How to Calculate Corporate Income Tax in China
All enterprises (except sole proprietorships and partnerships), including all organizations that generate income in China, are subject to corporate income tax (CIT).
CIT taxable income is calculated on an accrual basis, meaning that income items are recorded when they are earned and deductions recorded when expenses are incurred. There are two
ways of calculating taxable income: the direct method and the indirect method.
The formula for calculating taxable income under the direct method is as follows:
CIT taxable income = Gross income – Non-taxable income – Tax exempt income – Deductions – Allowable losses carried from previous tax year
Gross income refers to income in currency and non-currency forms received by the enterprise from various sources, including income from the sales of goods; provision of services; transfer
of property; equity investments, such as dividends and profit distribution; as well as interests, rents, and royalties.
Non-taxable income includes fiscal appropriations (e.g., government subsidies to enterprises), governmental administration charges and government funds lawfully collected and brought under relevant laws, as well as other non-taxable income stipulated by the State Council.
Tax-exempt income includes:
- Income from interest on government bonds;
- Dividends, bonuses, and other income from equity investment between qualified resident
- Dividends, bonuses, and other income from equity investment received from a resident enterprise by a non-resident enterprise with an establishment or premises in China, with
which the income has an actual connection; and
- Income of qualified non-profit organizations.
A company’s annual profit in 2015 is RMB 10 million, RMB 80,000 of which is income from equity investment to a resident enterprise. As this type of income is exempt from CIT, the company can deduct it from its annual profit (i.e., RMB 10 million – RMB 80,000) when determining its 2015 CIT taxable income.
Deductions from gross income include reasonable expenditure incurred in relation to income received by an enterprise, such as costs, expenses, taxes (except CIT and VAT) and losses; charitable donations and gifts within 12 percent of the gross annual profit; reasonable depreciation of fixed assets; amortization of intangible assets; amortization of long-term prepaid expenses; inventory
cost; net value of an asset transferred; and other deductions stipulated by laws and regulations.
Caps apply when deducting certain expenses from taxable income, such as follows:
A company’s sales revenue in 2015 was RMB 7 million. It incurred RMB 1.5 million in advertising expenses that year.
Maximum amount of deductible advertising expense = RMB 7 million x 15% = RMB 1.05 million
Therefore, RMB 1.05 million of the RMB 1.5 million in advertising expense can be deducted
Other permissible deductions include:
- Funds expended for the purpose of environmental protection and ecological recovery in
accordance with applicable laws and administrative regulations; and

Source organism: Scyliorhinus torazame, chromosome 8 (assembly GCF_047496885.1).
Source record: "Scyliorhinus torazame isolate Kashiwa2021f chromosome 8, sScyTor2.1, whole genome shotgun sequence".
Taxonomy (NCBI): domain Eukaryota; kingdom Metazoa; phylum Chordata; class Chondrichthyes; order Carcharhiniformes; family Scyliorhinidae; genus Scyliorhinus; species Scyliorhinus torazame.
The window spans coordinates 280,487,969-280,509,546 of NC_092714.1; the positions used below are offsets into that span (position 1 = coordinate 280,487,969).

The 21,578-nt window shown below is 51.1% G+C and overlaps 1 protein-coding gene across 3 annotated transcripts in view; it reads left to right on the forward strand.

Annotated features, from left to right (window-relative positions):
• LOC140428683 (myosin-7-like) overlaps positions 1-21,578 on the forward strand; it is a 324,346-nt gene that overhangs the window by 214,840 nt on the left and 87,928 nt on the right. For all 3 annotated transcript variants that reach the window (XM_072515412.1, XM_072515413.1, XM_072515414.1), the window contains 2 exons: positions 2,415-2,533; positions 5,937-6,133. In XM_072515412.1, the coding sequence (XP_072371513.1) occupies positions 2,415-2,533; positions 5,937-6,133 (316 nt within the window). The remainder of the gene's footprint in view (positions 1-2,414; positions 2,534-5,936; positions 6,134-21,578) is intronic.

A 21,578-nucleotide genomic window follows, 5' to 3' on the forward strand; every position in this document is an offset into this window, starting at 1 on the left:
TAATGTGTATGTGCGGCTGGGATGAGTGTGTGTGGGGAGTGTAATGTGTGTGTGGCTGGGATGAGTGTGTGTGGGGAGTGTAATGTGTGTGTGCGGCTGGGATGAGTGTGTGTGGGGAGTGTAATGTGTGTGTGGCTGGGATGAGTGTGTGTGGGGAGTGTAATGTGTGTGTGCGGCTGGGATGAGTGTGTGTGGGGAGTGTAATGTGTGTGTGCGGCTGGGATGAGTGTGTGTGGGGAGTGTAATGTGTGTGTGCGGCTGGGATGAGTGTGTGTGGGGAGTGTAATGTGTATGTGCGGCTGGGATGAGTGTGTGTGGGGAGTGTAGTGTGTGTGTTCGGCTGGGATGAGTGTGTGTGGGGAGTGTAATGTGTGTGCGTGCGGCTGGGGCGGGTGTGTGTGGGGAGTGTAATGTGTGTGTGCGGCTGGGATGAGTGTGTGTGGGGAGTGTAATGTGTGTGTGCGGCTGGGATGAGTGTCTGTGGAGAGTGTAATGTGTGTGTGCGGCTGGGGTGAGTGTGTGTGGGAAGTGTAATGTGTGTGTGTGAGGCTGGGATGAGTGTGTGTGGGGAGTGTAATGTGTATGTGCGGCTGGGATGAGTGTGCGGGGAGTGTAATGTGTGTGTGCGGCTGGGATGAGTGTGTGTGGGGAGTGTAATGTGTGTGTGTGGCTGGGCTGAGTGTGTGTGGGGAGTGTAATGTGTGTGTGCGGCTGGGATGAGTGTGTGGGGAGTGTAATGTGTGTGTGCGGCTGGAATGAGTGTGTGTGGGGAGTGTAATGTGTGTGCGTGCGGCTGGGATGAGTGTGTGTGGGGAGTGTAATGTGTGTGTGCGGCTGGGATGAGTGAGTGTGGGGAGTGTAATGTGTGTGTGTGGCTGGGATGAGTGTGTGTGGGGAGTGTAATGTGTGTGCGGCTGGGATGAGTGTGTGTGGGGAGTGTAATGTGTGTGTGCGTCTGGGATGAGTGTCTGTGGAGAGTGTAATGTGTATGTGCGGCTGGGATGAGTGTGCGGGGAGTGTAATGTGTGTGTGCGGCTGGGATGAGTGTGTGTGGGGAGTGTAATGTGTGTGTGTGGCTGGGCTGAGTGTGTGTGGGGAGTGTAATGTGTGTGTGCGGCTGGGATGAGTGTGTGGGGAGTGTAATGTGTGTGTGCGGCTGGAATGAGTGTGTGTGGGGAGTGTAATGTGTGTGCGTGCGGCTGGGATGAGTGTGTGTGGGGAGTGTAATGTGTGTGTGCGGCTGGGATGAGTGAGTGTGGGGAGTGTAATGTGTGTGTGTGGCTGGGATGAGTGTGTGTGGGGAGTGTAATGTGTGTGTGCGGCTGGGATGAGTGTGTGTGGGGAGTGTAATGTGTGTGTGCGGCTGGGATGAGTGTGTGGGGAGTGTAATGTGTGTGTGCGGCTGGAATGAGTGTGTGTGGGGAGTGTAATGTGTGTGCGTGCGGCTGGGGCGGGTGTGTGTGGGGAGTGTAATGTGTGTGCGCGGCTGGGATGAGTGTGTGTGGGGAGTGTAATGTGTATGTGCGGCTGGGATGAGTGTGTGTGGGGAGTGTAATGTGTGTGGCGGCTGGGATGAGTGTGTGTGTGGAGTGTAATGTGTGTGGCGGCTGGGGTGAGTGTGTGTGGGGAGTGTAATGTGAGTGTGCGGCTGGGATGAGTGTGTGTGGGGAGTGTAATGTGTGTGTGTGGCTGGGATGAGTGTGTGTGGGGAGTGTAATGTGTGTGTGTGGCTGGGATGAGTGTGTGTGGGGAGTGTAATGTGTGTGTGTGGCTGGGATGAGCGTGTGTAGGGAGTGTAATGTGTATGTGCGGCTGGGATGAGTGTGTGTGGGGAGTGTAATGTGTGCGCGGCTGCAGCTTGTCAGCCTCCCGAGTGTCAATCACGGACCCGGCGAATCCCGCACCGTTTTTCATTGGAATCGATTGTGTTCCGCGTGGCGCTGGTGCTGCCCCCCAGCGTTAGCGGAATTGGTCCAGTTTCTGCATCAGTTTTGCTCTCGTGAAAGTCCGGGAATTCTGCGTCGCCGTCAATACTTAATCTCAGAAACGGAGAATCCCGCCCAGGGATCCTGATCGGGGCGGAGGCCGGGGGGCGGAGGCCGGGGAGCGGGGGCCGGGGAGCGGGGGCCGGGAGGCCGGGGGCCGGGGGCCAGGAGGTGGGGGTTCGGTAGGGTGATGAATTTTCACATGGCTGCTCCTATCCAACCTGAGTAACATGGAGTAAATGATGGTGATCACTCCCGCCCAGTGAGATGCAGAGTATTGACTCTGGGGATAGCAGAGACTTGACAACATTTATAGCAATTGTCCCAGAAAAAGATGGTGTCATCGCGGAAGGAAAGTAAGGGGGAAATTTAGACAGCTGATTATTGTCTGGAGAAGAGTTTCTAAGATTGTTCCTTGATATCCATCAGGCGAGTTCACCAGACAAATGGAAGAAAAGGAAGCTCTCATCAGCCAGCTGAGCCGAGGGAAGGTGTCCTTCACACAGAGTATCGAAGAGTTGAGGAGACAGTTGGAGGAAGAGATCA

- Expenses for renting fixed assets to meet production and business operation needs.
Tax treatment of fixed assets
When calculating CIT taxable income, the reasonable depreciation of fixed assets is deductible. Fixed assets refer to the non-currency assets held and used by the enterprises
The straight-line method takes the purchase or acquisition price of an asset, subtract from it the salvage value, and divide this by the total productive years the asset can be reasonably
Annual depreciation = (Cost – Salvage value) / Minimum useful years
Company A has a piece of manufacturing equipment worth RMB 600,000. The period of minimum useful years is 10 years, and the salvage value is five percent of the original value.
Annual depreciation = RMB 600,000 (1-5%) / 10 = RMB 57,000
Company A can deduct RMB 57,000 from its CIT taxable income.
Non-deductible expenditures include:
- Dividends, bonuses, and other income from equity investment paid to investors;
- Fines for delayed tax payment;
- Penalties, fines, and confiscated property;
- Sponsorship expenditures;
- Non-verified reserves; and
- Other expenditures unrelated to income.
In practice, the indirect method below is more frequently adopted in the annual declaration of CIT:
Taxable income = Gross profit as shown in the accounting book ± Adjustments for tax purpose ± Income/profits to make up for the loss incurred in the previous year
The “adjustments for tax purpose” refers to the discrepancies between applying China’s Accounting Standards for Business Enterprises (ASBEs) and the CIT Law.
Retail company B’s sales revenue in 2015 is RMB 10 million, RMB 1.5 million of which is income from interest on government bonds (which is exempt from CIT). The selling cost is RMB 6 million. The deductible taxes and other relevant expenditures are RMB 1 million. There’s no applicable adjustment for tax purpose and the company also makes profit in
The gross profit in the accounting book = RMB 10 million + RMB 1.5 million – RMB 6 million – RMB 1 million= RMB 4.5 million
The taxable income for Company B = RMB 4.5 million – RMB 1.5 million + 0 – 0 = RMB 3 million
This article is adapted from “Tax, Accounting and Audit in China 2017.” The guide offers a comprehensive overview of the major taxes that foreign investors are likely to encounter when establishing or operating a business in China, as well as other tax-relevant obligations. This concise, detailed, and pragmatic guide is ideal for business leaders who must navigate the complex tax and accounting landscape in China in order to effectively manage and strategically plan their China operations.
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